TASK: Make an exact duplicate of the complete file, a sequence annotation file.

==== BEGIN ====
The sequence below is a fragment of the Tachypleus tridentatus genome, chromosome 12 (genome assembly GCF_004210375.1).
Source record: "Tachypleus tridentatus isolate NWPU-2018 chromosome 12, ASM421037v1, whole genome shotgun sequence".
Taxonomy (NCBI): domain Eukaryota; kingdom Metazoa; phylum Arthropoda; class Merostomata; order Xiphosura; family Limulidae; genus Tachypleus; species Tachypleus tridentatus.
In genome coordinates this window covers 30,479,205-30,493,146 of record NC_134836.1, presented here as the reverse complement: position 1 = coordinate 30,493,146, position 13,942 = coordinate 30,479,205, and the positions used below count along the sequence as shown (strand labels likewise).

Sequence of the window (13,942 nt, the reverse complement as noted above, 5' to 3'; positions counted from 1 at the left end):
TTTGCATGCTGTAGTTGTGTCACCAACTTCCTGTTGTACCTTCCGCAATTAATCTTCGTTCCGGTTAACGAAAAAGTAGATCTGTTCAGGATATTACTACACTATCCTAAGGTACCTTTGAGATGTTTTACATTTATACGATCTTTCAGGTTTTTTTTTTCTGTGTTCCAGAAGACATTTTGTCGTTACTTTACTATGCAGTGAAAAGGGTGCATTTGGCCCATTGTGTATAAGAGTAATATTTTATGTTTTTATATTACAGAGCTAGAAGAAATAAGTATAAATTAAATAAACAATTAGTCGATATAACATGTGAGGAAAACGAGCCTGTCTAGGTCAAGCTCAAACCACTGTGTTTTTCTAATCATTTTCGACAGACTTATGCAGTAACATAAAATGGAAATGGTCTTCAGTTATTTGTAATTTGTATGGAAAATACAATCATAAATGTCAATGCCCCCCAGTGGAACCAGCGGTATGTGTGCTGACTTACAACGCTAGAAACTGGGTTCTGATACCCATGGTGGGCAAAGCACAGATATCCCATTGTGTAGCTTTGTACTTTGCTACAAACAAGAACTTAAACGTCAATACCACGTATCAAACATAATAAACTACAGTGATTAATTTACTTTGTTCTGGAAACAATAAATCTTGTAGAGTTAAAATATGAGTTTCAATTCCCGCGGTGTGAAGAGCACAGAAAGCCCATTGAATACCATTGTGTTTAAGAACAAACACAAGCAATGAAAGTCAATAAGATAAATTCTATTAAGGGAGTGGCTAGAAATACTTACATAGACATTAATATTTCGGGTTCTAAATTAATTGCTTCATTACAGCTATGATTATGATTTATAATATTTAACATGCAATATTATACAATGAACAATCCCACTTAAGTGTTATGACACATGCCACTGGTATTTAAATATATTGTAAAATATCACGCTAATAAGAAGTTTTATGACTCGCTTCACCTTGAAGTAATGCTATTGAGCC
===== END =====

The sequence below is a fragment of the Tachypleus tridentatus genome, chromosome 12 (genome assembly GCF_004210375.1).
Source record: "Tachypleus tridentatus isolate NWPU-2018 chromosome 12, ASM421037v1, whole genome shotgun sequence".
Taxonomy (NCBI): domain Eukaryota; kingdom Metazoa; phylum Arthropoda; class Merostomata; order Xiphosura; family Limulidae; genus Tachypleus; species Tachypleus tridentatus.
In genome coordinates this window covers 30,479,205-30,493,146 of record NC_134836.1, presented here as the reverse complement: position 1 = coordinate 30,493,146, position 13,942 = coordinate 30,479,205, and the positions used below count along the sequence as shown (strand labels likewise).

Sequence of the window (13,942 nt, the reverse complement as noted above, 5' to 3'; positions counted from 1 at the left end):
TTTGCATGCTGTAGTTGTGTCACCAACTTCCTGTTGTACCTTCCGCAATTAATCTTCGTTCCGGTTAACGAAAAAGTAGATCTGTTCAGGATATTACTACACTATCCTAAGGTACCTTTGAGATGTTTTACATTTATACGATCTTTCAGGTTTTTTTTTTCTGTGTTCCAGAAGACATTTTGTCGTTACTTTACTATGCAGTGAAAAGGGTGCATTTGGCCCATTGTGTATAAGAGTAATATTTTATGTTTTTATATTACAGAGCTAGAAGAAATAAGTATAAATTAAATAAACAATTAGTCGATATAACATGTGAGGAAAACGAGCCTGTCTAGGTCAAGCTCAAACCACTGTGTTTTTCTAATCATTTTCGACAGACTTATGCAGTAACATAAAATGGAAATGGTCTTCAGTTATTTGTAATTTGTATGGAAAATACAATCATAAATGTCAATGCCCCCCAGTGGAACCAGCGGTATGTGTGCTGACTTACAACGCTAGAAACTGGGTTCTGATACCCATGGTGGGCAAAGCACAGATATCCCATTGTGTAGCTTTGTACTTTGCTACAAACAAGAACTTAAACGTCAATACCACGTATCAAACATAATAAACTACAGTGATTAATTTACTTTGTTCTGGAAACAATAAATCTTGTAGAGTTAAAATATGAGTTTCAATTCCCGCGGTGTGAAGAGCACAGAAAGCCCATTGAATACCATTGTGTTTAAGAACAAACACAAGCAATGAAAGTCAATAAGATAAATTCTATTAAGGGAGTGGCTAGAAATACTTACATAGACATTAATATTTCGGGTTCTAAATTAATTGCTTCATTACAGCTATGATTATGATTTATAATATTTAACATGCAATATTATACAATGAACAATCCCACTTAAGTGTTATGACACATGCCACTGGTATTTAAATATATTGTAAAATATCACGCTAATAAGAAGTTTTATGACTCGCTTCACCTTGAAGTAATGCTATTGAGCC